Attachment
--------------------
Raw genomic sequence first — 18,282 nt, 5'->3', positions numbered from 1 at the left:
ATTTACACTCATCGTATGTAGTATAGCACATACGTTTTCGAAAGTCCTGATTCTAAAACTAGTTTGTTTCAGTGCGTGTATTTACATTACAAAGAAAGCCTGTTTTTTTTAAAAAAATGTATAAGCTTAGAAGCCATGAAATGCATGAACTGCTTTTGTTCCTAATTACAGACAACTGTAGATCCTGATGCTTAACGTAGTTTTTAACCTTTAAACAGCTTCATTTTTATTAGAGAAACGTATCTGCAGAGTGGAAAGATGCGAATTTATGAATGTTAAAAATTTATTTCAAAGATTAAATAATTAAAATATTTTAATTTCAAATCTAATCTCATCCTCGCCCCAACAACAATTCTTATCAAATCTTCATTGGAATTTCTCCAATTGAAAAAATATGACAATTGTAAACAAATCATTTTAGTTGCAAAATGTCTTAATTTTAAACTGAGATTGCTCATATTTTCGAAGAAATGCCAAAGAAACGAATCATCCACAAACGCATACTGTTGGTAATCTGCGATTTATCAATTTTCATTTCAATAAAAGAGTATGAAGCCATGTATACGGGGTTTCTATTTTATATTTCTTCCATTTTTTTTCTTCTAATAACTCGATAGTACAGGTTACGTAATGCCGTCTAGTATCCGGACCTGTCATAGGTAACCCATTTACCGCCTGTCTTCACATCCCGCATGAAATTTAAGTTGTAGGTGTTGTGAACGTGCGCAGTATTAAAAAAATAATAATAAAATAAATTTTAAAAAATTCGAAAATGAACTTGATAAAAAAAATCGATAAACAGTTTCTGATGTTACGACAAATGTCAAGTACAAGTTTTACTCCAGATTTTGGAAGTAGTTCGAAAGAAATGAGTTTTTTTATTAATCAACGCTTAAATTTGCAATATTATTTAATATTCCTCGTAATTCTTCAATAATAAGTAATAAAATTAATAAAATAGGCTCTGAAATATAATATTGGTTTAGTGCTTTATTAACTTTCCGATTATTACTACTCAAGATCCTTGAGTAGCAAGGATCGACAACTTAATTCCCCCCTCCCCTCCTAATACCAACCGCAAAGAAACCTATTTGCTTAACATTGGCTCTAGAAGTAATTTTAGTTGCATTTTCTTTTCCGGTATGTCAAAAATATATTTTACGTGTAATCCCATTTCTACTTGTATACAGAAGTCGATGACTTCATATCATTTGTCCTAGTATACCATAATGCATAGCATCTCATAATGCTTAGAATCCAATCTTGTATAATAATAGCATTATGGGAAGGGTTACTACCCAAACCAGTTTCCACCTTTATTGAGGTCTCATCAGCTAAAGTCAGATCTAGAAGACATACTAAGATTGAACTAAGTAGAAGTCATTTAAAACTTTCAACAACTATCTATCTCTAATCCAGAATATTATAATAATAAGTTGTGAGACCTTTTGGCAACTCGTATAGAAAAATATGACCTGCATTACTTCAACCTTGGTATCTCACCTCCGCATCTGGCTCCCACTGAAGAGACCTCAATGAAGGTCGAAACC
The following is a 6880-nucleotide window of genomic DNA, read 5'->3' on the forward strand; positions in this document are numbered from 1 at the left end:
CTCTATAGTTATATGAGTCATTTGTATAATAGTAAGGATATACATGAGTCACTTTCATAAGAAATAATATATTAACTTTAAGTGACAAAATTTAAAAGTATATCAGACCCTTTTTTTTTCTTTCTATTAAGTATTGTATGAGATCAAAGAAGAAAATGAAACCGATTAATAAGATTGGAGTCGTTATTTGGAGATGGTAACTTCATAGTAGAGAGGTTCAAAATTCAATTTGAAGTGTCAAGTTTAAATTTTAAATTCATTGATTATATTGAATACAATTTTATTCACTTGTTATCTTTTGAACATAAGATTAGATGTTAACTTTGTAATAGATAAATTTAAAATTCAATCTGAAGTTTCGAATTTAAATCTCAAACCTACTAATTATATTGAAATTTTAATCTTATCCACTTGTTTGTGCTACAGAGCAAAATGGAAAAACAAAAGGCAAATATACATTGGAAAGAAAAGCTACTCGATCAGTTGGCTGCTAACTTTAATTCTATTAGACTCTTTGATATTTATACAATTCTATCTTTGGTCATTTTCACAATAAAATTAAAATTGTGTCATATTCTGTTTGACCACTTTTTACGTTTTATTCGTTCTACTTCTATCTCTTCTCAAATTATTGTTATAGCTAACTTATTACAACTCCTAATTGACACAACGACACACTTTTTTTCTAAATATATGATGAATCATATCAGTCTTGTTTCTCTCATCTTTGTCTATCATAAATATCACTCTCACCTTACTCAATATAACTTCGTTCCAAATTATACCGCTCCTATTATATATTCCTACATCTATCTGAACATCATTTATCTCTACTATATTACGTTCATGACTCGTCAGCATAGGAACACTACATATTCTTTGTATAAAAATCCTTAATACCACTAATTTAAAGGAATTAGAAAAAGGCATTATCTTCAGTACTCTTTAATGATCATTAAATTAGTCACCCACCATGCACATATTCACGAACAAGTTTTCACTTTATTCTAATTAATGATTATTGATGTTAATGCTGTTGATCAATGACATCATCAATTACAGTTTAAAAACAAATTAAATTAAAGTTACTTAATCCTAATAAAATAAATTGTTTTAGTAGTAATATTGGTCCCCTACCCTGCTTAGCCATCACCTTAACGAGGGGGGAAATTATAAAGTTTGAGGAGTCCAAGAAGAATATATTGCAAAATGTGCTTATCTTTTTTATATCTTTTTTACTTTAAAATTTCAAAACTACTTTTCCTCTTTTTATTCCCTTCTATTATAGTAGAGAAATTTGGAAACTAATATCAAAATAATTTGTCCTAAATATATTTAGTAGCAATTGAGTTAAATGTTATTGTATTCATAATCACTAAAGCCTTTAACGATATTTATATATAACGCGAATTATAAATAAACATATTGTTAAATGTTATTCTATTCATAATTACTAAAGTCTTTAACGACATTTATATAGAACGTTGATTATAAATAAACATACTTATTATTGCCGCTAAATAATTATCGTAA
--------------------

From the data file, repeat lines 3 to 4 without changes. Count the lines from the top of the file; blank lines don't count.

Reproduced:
The following is a 6880-nucleotide window of genomic DNA, read 5'->3' on the forward strand; positions in this document are numbered from 1 at the left end:
CTCTATAGTTATATGAGTCATTTGTATAATAGTAAGGATATACATGAGTCACTTTCATAAGAAATAATATATTAACTTTAAGTGACAAAATTTAAAAGTATATCAGACCCTTTTTTTTTCTTTCTATTAAGTATTGTATGAGATCAAAGAAGAAAATGAAACCGATTAATAAGATTGGAGTCGTTATTTGGAGATGGTAACTTCATAGTAGAGAGGTTCAAAATTCAATTTGAAGTGTCAAGTTTAAATTTTAAATTCATTGATTATATTGAATACAATTTTATTCACTTGTTATCTTTTGAACATAAGATTAGATGTTAACTTTGTAATAGATAAATTTAAAATTCAATCTGAAGTTTCGAATTTAAATCTCAAACCTACTAATTATATTGAAATTTTAATCTTATCCACTTGTTTGTGCTACAGAGCAAAATGGAAAAACAAAAGGCAAATATACATTGGAAAGAAAAGCTACTCGATCAGTTGGCTGCTAACTTTAATTCTATTAGACTCTTTGATATTTATACAATTCTATCTTTGGTCATTTTCACAATAAAATTAAAATTGTGTCATATTCTGTTTGACCACTTTTTACGTTTTATTCGTTCTACTTCTATCTCTTCTCAAATTATTGTTATAGCTAACTTATTACAACTCCTAATTGACACAACGACACACTTTTTTTCTAAATATATGATGAATCATATCAGTCTTGTTTCTCTCATCTTTGTCTATCATAAATATCACTCTCACCTTACTCAATATAACTTCGTTCCAAATTATACCGCTCCTATTATATATTCCTACATCTATCTGAACATCATTTATCTCTACTATATTACGTTCATGACTCGTCAGCATAGGAACACTACATATTCTTTGTATAAAAATCCTTAATACCACTAATTTAAAGGAATTAGAAAAAGGCATTATCTTCAGTACTCTTTAATGATCATTAAATTAGTCACCCACCATGCACATATTCACGAACAAGTTTTCACTTTATTCTAATTAATGATTATTGATGTTAATGCTGTTGATCAATGACATCATCAATTACAGTTTAAAAACAAATTAAATTAAAGTTACTTAATCCTAATAAAATAAATTGTTTTAGTAGTAATATTGGTCCCCTACCCTGCTTAGCCATCACCTTAACGAGGGGGGAAATTATAAAGTTTGAGGAGTCCAAGAAGAATATATTGCAAAATGTGCTTATCTTTTTTATATCTTTTTTACTTTAAAATTTCAAAACTACTTTTCCTCTTTTTATTCCCTTCTATTATAGTAGAGAAATTTGGAAACTAATATCAAAATAATTTGTCCTAAATATATTTAGTAGCAATTGAGTTAAATGTTATTGTATTCATAATCACTAAAGCCTTTAACGATATTTATATATAACGCGAATTATAAATAAACATATTGTTAAATGTTATTCTATTCATAATTACTAAAGTCTTTAACGACATTTATATAGAACGTTGATTATAAATAAACATACTTATTATTGCCGCTAAATAATTATCGTAA